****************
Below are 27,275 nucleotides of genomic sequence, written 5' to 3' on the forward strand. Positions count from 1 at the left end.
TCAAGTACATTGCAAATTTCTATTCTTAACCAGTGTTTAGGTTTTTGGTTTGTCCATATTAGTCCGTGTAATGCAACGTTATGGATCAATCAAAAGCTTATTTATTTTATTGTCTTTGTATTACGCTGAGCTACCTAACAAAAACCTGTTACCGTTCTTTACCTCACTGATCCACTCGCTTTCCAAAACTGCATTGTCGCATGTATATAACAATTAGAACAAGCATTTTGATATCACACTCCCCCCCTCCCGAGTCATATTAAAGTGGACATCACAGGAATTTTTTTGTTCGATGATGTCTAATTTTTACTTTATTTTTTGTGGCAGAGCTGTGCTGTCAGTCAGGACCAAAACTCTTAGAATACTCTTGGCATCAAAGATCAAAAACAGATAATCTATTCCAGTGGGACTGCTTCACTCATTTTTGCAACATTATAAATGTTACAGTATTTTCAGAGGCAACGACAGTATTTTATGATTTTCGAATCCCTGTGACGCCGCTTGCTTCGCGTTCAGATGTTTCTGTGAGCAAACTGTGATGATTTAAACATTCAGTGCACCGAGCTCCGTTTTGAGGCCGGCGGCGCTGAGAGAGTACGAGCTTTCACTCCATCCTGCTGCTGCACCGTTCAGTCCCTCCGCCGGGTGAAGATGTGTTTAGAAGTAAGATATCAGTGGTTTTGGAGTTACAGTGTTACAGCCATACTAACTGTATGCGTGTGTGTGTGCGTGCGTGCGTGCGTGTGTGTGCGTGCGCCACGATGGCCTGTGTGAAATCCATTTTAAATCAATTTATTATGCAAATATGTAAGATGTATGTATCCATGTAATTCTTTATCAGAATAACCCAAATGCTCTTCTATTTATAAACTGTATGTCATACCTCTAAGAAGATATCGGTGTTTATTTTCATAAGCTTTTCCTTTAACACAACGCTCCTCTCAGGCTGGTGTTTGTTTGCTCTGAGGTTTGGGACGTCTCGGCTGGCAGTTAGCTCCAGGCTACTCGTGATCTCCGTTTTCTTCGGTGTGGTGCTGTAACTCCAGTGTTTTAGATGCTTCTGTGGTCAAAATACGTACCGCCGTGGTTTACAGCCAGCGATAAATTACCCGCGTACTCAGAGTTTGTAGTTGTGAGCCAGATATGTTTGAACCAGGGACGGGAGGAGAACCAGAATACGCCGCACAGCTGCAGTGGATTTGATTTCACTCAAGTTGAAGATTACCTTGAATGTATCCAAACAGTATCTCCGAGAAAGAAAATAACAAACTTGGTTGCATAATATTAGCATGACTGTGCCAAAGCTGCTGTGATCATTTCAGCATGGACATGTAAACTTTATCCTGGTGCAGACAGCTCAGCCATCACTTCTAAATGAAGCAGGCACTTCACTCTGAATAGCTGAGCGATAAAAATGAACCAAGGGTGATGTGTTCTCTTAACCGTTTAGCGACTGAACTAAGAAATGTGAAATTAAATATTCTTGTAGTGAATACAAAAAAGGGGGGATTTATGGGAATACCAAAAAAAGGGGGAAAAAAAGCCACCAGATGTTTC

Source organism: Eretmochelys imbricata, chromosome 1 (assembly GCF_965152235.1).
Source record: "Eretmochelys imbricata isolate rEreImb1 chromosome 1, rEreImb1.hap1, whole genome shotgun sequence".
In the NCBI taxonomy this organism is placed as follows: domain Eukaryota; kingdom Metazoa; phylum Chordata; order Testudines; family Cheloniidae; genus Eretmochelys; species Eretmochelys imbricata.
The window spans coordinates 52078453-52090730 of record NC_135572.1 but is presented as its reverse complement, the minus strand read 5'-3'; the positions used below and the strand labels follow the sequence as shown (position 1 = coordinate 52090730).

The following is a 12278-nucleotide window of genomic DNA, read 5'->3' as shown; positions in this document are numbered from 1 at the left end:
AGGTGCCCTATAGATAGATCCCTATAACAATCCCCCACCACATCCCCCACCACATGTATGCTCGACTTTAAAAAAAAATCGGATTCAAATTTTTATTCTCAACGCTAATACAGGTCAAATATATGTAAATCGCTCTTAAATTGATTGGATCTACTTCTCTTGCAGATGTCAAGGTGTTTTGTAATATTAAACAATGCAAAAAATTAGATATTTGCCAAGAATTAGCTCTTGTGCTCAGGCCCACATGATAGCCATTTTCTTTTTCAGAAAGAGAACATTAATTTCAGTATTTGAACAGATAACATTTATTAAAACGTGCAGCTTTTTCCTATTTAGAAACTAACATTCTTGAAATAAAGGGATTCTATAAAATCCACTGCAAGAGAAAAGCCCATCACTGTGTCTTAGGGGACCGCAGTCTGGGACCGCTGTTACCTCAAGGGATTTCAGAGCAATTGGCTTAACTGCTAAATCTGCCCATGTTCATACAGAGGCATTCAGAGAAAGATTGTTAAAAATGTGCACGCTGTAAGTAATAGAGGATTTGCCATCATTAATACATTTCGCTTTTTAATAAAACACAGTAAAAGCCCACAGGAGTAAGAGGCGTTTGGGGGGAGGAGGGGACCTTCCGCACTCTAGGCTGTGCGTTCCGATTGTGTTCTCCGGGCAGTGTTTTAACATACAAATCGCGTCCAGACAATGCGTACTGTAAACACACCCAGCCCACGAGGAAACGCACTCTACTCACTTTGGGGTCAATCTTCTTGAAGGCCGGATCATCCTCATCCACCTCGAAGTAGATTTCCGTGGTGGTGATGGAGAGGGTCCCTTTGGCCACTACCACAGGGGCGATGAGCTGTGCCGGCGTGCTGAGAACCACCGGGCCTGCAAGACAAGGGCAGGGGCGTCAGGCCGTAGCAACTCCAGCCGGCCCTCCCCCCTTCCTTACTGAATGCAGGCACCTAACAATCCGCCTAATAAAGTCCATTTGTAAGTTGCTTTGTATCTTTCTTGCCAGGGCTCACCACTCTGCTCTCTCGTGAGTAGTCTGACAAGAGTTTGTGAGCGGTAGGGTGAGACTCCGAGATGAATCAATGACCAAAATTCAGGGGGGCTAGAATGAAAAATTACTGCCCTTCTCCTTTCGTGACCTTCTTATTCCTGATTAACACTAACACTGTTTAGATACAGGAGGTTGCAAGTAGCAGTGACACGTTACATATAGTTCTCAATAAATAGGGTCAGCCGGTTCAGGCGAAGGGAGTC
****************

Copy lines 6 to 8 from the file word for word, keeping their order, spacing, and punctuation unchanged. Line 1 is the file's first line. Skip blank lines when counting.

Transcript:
The window spans coordinates 52078453-52090730 of record NC_135572.1 but is presented as its reverse complement, the minus strand read 5'-3'; the positions used below and the strand labels follow the sequence as shown (position 1 = coordinate 52090730).

The following is a 12278-nucleotide window of genomic DNA, read 5'->3' as shown; positions in this document are numbered from 1 at the left end:
AGGTGCCCTATAGATAGATCCCTATAACAATCCCCCACCACATCCCCCACCACATGTATGCTCGACTTTAAAAAAAAATCGGATTCAAATTTTTATTCTCAACGCTAATACAGGTCAAATATATGTAAATCGCTCTTAAATTGATTGGATCTACTTCTCTTGCAGATGTCAAGGTGTTTTGTAATATTAAACAATGCAAAAAATTAGATATTTGCCAAGAATTAGCTCTTGTGCTCAGGCCCACATGATAGCCATTTTCTTTTTCAGAAAGAGAACATTAATTTCAGTATTTGAACAGATAACATTTATTAAAACGTGCAGCTTTTTCCTATTTAGAAACTAACATTCTTGAAATAAAGGGATTCTATAAAATCCACTGCAAGAGAAAAGCCCATCACTGTGTCTTAGGGGACCGCAGTCTGGGACCGCTGTTACCTCAAGGGATTTCAGAGCAATTGGCTTAACTGCTAAATCTGCCCATGTTCATACAGAGGCATTCAGAGAAAGATTGTTAAAAATGTGCACGCTGTAAGTAATAGAGGATTTGCCATCATTAATACATTTCGCTTTTTAATAAAACACAGTAAAAGCCCACAGGAGTAAGAGGCGTTTGGGGGGAGGAGGGGACCTTCCGCACTCTAGGCTGTGCGTTCCGATTGTGTTCTCCGGGCAGTGTTTTAACATACAAATCGCGTCCAGACAATGCGTACTGTAAACACACCCAGCCCACGAGGAAACGCACTCTACTCACTTTGGGGTCAATCTTCTTGAAGGCCGGATCATCCTCATCCACCTCGAAGTAGATTTCCGTGGTGGTGATGGAGAGGGTCCCTTTGGCCACTACCACAGGGGCGATGAGCTGTGCCGGCGTGCTGAGAACCACCGGGCCTGCAAGACAAGGGCAGGGGCGTCAGGCCGTAGCAACTCCAGCCGGCCCTCCCCCCTTCCTTACTGAATGCAGGCACCTAACAATCCGCCTAATAAAGTCCATTTGTAAGTTGCTTTGTATCTTTCTTGCCAGGGCTCACCACTCTGCTCTCTCGTGAGTAGTCTGACAAGAGTTTGTGAGCGGTAGGGTGAGACTCCGAGATGAATCAATGACCAAAATTCAGGGGGGCTAGAATGAAAAATTACTGCCCTTCTCCTTTCGTGACCTTCTTATTCCTGATTAACACTAACACTGTTTAGATACAGGAGGTTGCAAGTAGCAGTGACACGTTACATATAGTTCTCAATAAATAGGGTCAGCCGGTTCAGGCGAAGGGAGTC